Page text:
Our lives are made of Advent stories. As advent people, pain and sorrow erupt right with joy and elation.
A couple of days ago, I had a real Advent experience.
I know a darling preschooler who I believe is a modern child saint. She teaches her stuffed animals how to pray the sign of the cross and she loves talking to her younger siblings about God. I love her and her parents a lot, as they are some of my dearest friends from college. The other day I heard from the three-and-a-half year old’s mother and learned that this dear little girl has been diagnosed with leukemia. The message was a request for prayers, as she must now go through chemotherapy for the next two-and-a-half years. (Please join us in prayers for miracles.) The awful news sunk my heart to a near-collapse.
While I was the middle of emailing a prayer request for the little girl and her family to my community’s adoration chapel coordinator, my phone rang. It was my dad. He was calling to tell me that my younger sister had her highly anticipated baby and I am now an aunt! After I squealed and shed a few tears of joy, I added another line to my email before I sent it. “In thanksgiving for the birth of my nephew!”
My prayer request was a combination of sorrow and elation. Together, my email was a cry for help and a message of praise and thanksgiving.
In a matter of minutes my heart experienced the extremes of our chaotic, human experience. In each of our lives, the beauty and joy coincides with the awful and ugly every day.
Thousands of years ago, God’s people were exiled and had forgotten their promise to be faithful to the covenant. They started repenting and saying they were sorry for breaking God’s great law of love. Then a great voice came forward and told them to change out of their penitential clothes and get all dressed up. It was time, he said, to show that they were children of God, made out of beauty and love. Sure, they had messed up, but there were reasons to rejoice and have hope.
Here’s what the prophet said:
Jerusalem, take off your robe of mourning and misery;
put on the splendor of glory from God forever:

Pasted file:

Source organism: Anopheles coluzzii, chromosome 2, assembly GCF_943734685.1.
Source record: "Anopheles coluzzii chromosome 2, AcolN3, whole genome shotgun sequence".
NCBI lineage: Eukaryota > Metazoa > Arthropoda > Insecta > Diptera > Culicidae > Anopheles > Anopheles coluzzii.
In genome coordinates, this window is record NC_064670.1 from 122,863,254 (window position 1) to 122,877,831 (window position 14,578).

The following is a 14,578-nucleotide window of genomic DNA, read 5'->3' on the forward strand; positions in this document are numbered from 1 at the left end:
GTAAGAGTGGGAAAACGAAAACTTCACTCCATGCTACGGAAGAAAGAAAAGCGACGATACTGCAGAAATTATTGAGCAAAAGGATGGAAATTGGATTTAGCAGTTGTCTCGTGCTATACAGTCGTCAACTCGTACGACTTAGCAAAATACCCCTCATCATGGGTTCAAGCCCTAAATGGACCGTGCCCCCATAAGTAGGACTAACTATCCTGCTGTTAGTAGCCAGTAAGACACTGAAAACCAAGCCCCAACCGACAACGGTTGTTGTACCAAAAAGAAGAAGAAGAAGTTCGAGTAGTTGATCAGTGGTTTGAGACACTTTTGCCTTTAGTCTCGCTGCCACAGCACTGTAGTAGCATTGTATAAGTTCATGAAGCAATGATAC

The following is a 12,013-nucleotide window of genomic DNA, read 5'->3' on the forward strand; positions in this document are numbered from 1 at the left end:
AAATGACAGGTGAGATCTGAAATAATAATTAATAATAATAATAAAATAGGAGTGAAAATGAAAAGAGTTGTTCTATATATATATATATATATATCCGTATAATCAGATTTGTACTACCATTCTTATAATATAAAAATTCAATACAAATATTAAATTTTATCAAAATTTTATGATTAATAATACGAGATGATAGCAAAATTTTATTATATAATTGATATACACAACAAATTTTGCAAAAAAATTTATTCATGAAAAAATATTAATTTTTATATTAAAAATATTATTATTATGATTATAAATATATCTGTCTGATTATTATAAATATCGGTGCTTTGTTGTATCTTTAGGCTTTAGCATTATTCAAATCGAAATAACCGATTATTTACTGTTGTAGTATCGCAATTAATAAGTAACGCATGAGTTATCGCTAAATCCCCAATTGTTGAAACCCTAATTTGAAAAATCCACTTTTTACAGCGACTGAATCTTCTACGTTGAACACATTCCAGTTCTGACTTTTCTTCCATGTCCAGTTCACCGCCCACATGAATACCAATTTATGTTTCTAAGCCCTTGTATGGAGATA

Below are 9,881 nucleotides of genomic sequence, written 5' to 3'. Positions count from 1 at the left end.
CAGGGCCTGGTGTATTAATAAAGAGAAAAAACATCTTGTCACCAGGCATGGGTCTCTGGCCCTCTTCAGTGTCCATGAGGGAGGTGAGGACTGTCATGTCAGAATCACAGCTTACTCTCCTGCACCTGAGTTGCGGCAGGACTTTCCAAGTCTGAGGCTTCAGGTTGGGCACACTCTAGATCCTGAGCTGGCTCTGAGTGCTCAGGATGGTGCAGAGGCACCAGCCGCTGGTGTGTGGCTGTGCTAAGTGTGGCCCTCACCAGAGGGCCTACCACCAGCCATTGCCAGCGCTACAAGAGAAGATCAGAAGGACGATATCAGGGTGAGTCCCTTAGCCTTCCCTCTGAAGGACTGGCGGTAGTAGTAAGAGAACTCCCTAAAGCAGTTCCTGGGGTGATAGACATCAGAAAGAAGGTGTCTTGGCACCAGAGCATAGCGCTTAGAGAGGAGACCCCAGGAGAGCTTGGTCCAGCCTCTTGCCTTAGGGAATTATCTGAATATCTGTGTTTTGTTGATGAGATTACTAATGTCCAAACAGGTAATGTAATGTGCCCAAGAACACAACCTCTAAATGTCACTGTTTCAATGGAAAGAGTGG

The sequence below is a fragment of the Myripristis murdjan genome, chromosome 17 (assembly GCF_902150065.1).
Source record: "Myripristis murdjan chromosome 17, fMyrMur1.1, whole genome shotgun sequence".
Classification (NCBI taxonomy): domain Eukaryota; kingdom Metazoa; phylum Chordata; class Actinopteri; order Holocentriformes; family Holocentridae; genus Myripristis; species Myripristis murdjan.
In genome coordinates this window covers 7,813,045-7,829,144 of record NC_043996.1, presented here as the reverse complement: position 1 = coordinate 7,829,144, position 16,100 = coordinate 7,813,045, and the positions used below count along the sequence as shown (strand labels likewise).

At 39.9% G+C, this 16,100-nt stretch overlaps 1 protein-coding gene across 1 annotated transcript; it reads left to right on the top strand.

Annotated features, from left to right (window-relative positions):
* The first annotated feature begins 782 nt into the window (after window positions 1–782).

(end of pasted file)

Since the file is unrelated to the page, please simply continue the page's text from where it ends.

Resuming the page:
wrapped in the cloak of justice from God,
bear on your head the mitre
that displays the glory of the eternal name.
For God will show all the earth your splendor:
you will be named by God forever
the peace of justice, the glory of God’s worship.
Up, Jerusalem! stand upon the heights;
look to the east and see your children
gathered from the east and the west
at the word of the Holy One,
rejoicing that they are remembered by God.
Led away on foot by their enemies they left you:
but God will bring them back to you
borne aloft in glory as on royal thrones.
For God has commanded
that every lofty mountain be made low,
and that the age-old depths and gorges
be filled to level ground,
that Israel may advance secure in the glory of God.
The forests and every fragrant kind of tree
have overshadowed Israel at God’s command;
for God is leading Israel in joy
by the light of his glory,
with his mercy and justice for company. -Baruch 5:1-9
Our God has created a mysterious, paradoxical world. Our human ways are messy and ugly, yet beautiful and glorious. It’s in nature: if we examine a swamp we can see life coming out of the mud. If we go to our gardens, we can notice how the decay of our compost waste renews and restores new life.
We can also look at the impacts of our human actions. If we go to our war-zones we can see art rising from the destruction. We can also see how the songs of symphonies are sometimes created from slums of our trash. The stories in this movie make that very literal:
It’s true and just like all of us! Despite our garbage, we get to be instruments of God and make music to sparkle out God’s glory. Even if all the darkness is too heavy or we feel like we are just ugly waste, God can create us into something new. We don’t really know what that will be. Let’s stay open while we wait.
Instruments can only make good music if they are empty and open. As instruments of God, joyful songs of hope and beauty can ring through our empty, broken sorrowing souls. God makes the music, we need to be ready to do the work.
These are real Advent stories that teach us about an Advent way of being. In our world of pain and darkness, the Light of Christ is glowing bright. We are children of that Light! We get to act like our parent, and help the Light illumine the darkness. Daily we get to say yes to helping beauty be right along side the dirt of our pain and sorrow.
It’s such good news! We get to trust and have hope, by God’s grace our ugly stories and feelings can become songs of beauty and light! Amen! Happy Advent!